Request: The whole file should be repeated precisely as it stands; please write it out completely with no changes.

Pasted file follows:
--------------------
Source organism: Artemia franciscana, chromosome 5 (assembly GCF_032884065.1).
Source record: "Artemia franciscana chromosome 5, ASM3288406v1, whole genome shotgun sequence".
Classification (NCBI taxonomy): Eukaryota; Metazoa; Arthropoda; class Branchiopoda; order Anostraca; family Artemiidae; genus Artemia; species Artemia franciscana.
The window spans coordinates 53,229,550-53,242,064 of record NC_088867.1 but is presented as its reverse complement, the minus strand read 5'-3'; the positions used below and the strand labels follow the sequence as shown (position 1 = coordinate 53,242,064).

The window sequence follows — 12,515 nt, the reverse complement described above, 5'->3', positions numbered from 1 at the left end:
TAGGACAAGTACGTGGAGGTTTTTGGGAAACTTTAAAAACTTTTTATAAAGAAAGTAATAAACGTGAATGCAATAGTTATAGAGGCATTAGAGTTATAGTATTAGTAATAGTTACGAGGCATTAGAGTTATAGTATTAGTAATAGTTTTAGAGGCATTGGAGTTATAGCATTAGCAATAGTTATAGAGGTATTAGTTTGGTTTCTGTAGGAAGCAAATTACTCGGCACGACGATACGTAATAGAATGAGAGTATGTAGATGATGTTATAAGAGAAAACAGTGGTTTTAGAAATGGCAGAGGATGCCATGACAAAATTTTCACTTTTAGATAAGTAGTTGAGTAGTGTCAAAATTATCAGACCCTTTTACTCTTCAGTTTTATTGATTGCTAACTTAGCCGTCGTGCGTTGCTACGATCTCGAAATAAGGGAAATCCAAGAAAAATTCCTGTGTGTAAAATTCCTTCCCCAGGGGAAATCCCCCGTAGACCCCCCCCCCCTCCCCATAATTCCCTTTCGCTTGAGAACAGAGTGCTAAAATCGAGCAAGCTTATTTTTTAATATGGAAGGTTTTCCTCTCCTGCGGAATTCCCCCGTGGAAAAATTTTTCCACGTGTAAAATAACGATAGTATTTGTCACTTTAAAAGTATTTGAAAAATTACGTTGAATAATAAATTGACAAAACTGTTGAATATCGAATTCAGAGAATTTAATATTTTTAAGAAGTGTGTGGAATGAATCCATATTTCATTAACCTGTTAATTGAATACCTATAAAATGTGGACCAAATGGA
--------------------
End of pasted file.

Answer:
Source organism: Artemia franciscana, chromosome 5 (assembly GCF_032884065.1).
Source record: "Artemia franciscana chromosome 5, ASM3288406v1, whole genome shotgun sequence".
Classification (NCBI taxonomy): Eukaryota; Metazoa; Arthropoda; class Branchiopoda; order Anostraca; family Artemiidae; genus Artemia; species Artemia franciscana.
The window spans coordinates 53,229,550-53,242,064 of record NC_088867.1 but is presented as its reverse complement, the minus strand read 5'-3'; the positions used below and the strand labels follow the sequence as shown (position 1 = coordinate 53,242,064).

The window sequence follows — 12,515 nt, the reverse complement described above, 5'->3', positions numbered from 1 at the left end:
TAGGACAAGTACGTGGAGGTTTTTGGGAAACTTTAAAAACTTTTTATAAAGAAAGTAATAAACGTGAATGCAATAGTTATAGAGGCATTAGAGTTATAGTATTAGTAATAGTTACGAGGCATTAGAGTTATAGTATTAGTAATAGTTTTAGAGGCATTGGAGTTATAGCATTAGCAATAGTTATAGAGGTATTAGTTTGGTTTCTGTAGGAAGCAAATTACTCGGCACGACGATACGTAATAGAATGAGAGTATGTAGATGATGTTATAAGAGAAAACAGTGGTTTTAGAAATGGCAGAGGATGCCATGACAAAATTTTCACTTTTAGATAAGTAGTTGAGTAGTGTCAAAATTATCAGACCCTTTTACTCTTCAGTTTTATTGATTGCTAACTTAGCCGTCGTGCGTTGCTACGATCTCGAAATAAGGGAAATCCAAGAAAAATTCCTGTGTGTAAAATTCCTTCCCCAGGGGAAATCCCCCGTAGACCCCCCCCCCCTCCCCATAATTCCCTTTCGCTTGAGAACAGAGTGCTAAAATCGAGCAAGCTTATTTTTTAATATGGAAGGTTTTCCTCTCCTGCGGAATTCCCCCGTGGAAAAATTTTTCCACGTGTAAAATAACGATAGTATTTGTCACTTTAAAAGTATTTGAAAAATTACGTTGAATAATAAATTGACAAAACTGTTGAATATCGAATTCAGAGAATTTAATATTTTTAAGAAGTGTGTGGAATGAATCCATATTTCATTAACCTGTTAATTGAATACCTATAAAATGTGGACCAAATGGA